A generic ignorance of the hazards involved in pesticide inhalation and lack of awareness about safety still prevails among the third-generation of post-independence farmers. Skin burns, nausea, headache and dizziness were found to be the most common impacts.
By Taru Jain
Over the last few decades, post the Green Revolution in 1970s, farmers across the country began to rely heavily on pesticides, herbicides and chemical fertilizers. Health impacts due to pesticide exposure became a significant problem in India.
Bijapur district, northern Karnataka, is an area of intensive agricultural production. Jowar, bajra, maize, wheat and pulses are some of the major crops grown here.
In Basavana Bagewadi taluk within the district, as per the 2011 census, there are 123 villages which include 38 Panchayat villages. Across the Taluk, 41,440 are cultivators and 48,090 are agricultural labourers which constitutes a large part of the population. With farming as their main occupation in the taluk, the problem is widespread.
The problem came under the lens when 50 farmers died and more than 800 were hospitalised after spraying pesticides in Yavatmal district in Maharashtra last year.
The situation in Basavana Bagewadi
Many farmers risk their lives not knowing the harmful effects of pesticide inhalation. While spraying the chemicals on their crops, they either inadvertently inhale the pesticide fumes or the particles permeate through their skin if they are not wearing protective gear. Most of such absorption occurs through uncovered skin such as the face, hands, forearms, neck, and chest.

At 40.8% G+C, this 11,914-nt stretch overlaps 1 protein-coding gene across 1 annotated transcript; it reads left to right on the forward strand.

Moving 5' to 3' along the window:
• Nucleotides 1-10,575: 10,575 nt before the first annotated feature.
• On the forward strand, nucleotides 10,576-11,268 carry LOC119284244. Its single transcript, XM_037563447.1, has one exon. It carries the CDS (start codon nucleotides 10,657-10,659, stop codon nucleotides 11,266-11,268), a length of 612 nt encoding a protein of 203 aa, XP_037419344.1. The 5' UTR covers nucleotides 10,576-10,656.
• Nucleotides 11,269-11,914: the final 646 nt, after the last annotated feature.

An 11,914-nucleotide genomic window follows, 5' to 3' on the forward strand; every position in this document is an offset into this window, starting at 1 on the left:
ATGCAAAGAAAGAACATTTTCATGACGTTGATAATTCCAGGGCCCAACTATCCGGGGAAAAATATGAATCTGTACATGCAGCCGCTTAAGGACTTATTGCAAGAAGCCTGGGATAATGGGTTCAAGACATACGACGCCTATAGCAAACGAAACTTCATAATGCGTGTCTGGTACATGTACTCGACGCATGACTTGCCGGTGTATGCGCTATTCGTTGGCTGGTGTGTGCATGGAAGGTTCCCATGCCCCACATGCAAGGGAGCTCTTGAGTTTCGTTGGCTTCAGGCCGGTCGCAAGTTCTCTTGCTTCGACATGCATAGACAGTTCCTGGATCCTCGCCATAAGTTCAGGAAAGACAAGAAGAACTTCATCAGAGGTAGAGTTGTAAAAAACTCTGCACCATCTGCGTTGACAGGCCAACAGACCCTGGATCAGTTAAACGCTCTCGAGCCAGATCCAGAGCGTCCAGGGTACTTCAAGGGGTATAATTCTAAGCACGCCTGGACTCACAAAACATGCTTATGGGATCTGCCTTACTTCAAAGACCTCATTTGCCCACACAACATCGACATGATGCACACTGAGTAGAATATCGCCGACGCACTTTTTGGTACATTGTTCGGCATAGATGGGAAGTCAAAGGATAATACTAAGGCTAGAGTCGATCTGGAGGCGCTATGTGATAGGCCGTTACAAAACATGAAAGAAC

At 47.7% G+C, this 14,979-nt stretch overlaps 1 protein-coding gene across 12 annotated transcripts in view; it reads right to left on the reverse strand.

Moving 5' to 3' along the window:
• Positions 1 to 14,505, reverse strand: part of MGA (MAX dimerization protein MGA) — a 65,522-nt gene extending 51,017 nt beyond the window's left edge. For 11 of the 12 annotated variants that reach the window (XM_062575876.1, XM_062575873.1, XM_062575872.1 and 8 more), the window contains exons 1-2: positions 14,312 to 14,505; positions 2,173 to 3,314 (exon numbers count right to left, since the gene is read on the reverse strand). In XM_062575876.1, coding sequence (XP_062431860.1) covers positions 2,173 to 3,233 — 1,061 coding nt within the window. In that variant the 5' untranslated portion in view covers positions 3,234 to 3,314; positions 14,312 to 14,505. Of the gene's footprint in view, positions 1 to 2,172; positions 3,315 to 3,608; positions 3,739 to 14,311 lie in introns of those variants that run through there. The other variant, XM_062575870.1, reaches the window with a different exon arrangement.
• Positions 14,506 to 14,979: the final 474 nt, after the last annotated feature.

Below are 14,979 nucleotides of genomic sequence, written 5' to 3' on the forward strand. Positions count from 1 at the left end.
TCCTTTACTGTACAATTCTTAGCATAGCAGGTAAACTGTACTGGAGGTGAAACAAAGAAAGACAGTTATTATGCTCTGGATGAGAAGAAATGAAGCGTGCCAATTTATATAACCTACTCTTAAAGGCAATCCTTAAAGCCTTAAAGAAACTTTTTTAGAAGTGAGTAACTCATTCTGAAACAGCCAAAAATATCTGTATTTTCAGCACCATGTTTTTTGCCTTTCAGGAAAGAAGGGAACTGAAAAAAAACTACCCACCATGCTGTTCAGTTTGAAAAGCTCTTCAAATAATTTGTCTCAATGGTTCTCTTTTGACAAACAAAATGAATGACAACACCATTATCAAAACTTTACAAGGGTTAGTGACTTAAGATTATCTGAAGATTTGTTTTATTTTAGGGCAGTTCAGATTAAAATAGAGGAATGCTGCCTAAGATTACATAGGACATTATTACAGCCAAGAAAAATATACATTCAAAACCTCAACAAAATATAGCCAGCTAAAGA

Jaitanbi, 56, is a farmer in Basavana Bagewadi town. She grows onion, wheat, sugarcane and sorghum (jowar) in the five acres of land she has. She explained how her hands and eyes burn whenever she sprays pesticides which are almost always accompanied by dizziness and an urge to vomit.
She does not wear the safety gear and was unaware if it is even available. She wears her usual attire of a ‘sari’ during spraying and uses the ends of the garment as a mask to cover her mouth. She doesn’t wear goggles. Sprayed particles stick to her face and hands when the wind blows in her direction.
‘Do you know how to read the instructions on the container?’ I ask.
”No”, she says.
Even if she knows how to read Kannada the instructions are in English and Hindi and are in such microscopic fonts that she might need a magnifying glass.
She said, “We reuse empty pesticides bottles as kitchen containers after rinsing with water and ‘nirma’ (detergent) powder.”
She was visiting the taluk hospital for an eye check-up as she has been facing trouble seeing. Naturally, she cannot read the ‘directions of use’ printed in small fonts on the bottle and relies on her husband’s experience and instructions for the amount to be sprayed.
Her account on the use of pesticides without safety gear was found as a trend across the taluk.
In villages such as Hoovina Hipparagi, Kudari Salawadagi, Ingleshwar, Nidalgundi and Almatti, most farmers had a similar tale to tell.
Rich farmers circumvent the problem by designating the field work to their hired agricultural labourers.
Basu Sendyad, 47, from Kudari Salawadgi, has sugarcane and rice fields. He claimed to have experienced skin allergies; hence he assigned the work to his labourers.
Ravi Chandra, 32, a farm labourer in Nidalgundi, stretched his hand out to indicate the boils due to the spray.
Use of toxic pesticides
Farmers in the taluk use pesticides which have been classified under red (extremely toxic) and yellow (highly toxic) labels. The labels were attributed to certain chemicals as per guidelines laid down in Insecticides Rules, 1971.
These pesticides have interesting names like “Killer Hungry”, “Super Hit” and “Prosper” with skulls and crossbones on them!
Adveappa, 44, a farmer in Almatti, claims to having used Dichlorvos (yellow label) and Monocrotophos (red label) for growing corn.